A tea cultivar is a specific sub-species of the tea plant, Camellia Sinensis. The term is often used synonymously with the term “variety”. More precisely, however, the term cultivar rather points to a cultivated, ie man-made sub-species. The term variety, on the other hand, is more neutral and simply stands for a “variation of the species”.
We have already heard about the adaptability of Camellia sinensis to different terroir in previous lessons. Now, let’s take a closer look at how exactly such an adaptation works.
How Does A New Tea Cultivar Emerge?
As we have seen in lesson 1, the propagation of tea plants can take place in two ways. This would once be the natural (sexual) propagation through the seed of the plant, and second the propagation through its offshoots. The latter method is also referred to as “cloning“. It is important to understand that the resulting clones are always genetically identical images of their mother plant. Adaptation processes are thus ruled out with this type of propagation.
It’s a different story with a tea plant’s propagation through its seed… Here, the descendants will only remain genetically true to their mother plant with sustainably constant environmental conditions, ie terroir. In contrast, in a sustainably altered terroir, for example by transplanting to another location or changes in the climate, genetic deviations will eventually occur among the offspring. These deviations represent the tea plant’s efforts to adapt to the changed terroir. Where such a deviation prevails, via natural sexual propagation or via continuance by man through cloning, a new cultivar has been created.
Variety vs Cultivar – The Subtle Difference
In nature, of course, there is only natural propagation through the seed. Thus, certain local varieties have developed in different places over long periods of time and with constant terroir. These are the classic tea plant varieties we know today. Good examples for such would once again be the Long Jing tea variety in Hangzhou or Wuyishan’s ancient rock tea varieties. If one transplants clones of such a variety to another place with a different terroir, they will achieve different results there. If the deviation in the terroir is too big, then the tea plant will not thrive at the new location, or not survive at all.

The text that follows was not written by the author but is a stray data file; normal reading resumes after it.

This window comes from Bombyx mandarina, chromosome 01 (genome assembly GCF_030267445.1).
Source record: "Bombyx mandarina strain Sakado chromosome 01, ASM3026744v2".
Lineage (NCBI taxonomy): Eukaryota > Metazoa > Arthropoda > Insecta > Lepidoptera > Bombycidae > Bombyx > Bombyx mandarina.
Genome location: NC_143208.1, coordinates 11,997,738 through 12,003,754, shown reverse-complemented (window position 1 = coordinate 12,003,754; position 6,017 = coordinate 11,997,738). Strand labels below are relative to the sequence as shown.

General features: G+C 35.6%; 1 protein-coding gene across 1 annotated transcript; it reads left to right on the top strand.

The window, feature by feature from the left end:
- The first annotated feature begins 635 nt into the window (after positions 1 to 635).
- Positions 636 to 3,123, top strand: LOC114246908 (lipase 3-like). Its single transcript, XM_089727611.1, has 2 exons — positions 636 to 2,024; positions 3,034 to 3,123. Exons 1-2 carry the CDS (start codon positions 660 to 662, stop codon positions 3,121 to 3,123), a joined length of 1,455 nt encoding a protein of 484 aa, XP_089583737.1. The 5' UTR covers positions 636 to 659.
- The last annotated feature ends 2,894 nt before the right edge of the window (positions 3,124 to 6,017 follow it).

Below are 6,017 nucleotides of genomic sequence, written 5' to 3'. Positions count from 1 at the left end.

For the cultivation of tea in a new place, it is therefore advisable to choose from the outset a tea cultivar or variety whose native terroir is as close as possible to that of the target location. This way, chances are good that the variety will also achieve good results in the new location. Nevertheless, tea farmers will always nurture naturally reproduced offspring at such a new location, too. Where changes (mutations) occure, they will seek to evaluate these. And in the case of positive evaluation, they will seek to continue the mutation through propagation. This way, new cultivars will emerge virtually everywhere tea cultivation is introduced.
(Your) Tea and (Its) Cultivar
As we have seen, the interaction between terroir and tea cultivar at a specific location determines the characteristics of the tea plant growing there. On the one hand, this refers to their appearance, ie growth, leaf shape, leaf size, etc … On the other hand, it also determines the exact composition and concentration of active ingredients in the leaf of this tea plant. That is, the taste and effect potential of your tea. Well, of course, it’s only “potential” at this point, as there is still a long way to go from that tea plant to the very tea in your cup …
The next step on this path is the way your tea is grown. And that’s exactly what we’ll be dealing with in the next episode of My Little Tea School:
“My Little Tea School – The ABC of TEA”, Lesson 6 : Styles of Tea Cultivation”
Recommended sources and accompanying materials
As accompanying materials for this lesson 5 of My Little Tea School – The ABC of TEA, I recommend reading he following richly illustrated ind-depth articles in Siam Tea Blog:
- What actually is tea? – Camellia Sinensis vs. “tea-like” products
- Origin and evolutionary spread of the tea plant within China and beyond – the 1000 faces of Camellia Sinensis
- Teas and their Tea Plant Varieties and Cultivars
One more thing, on my own account…
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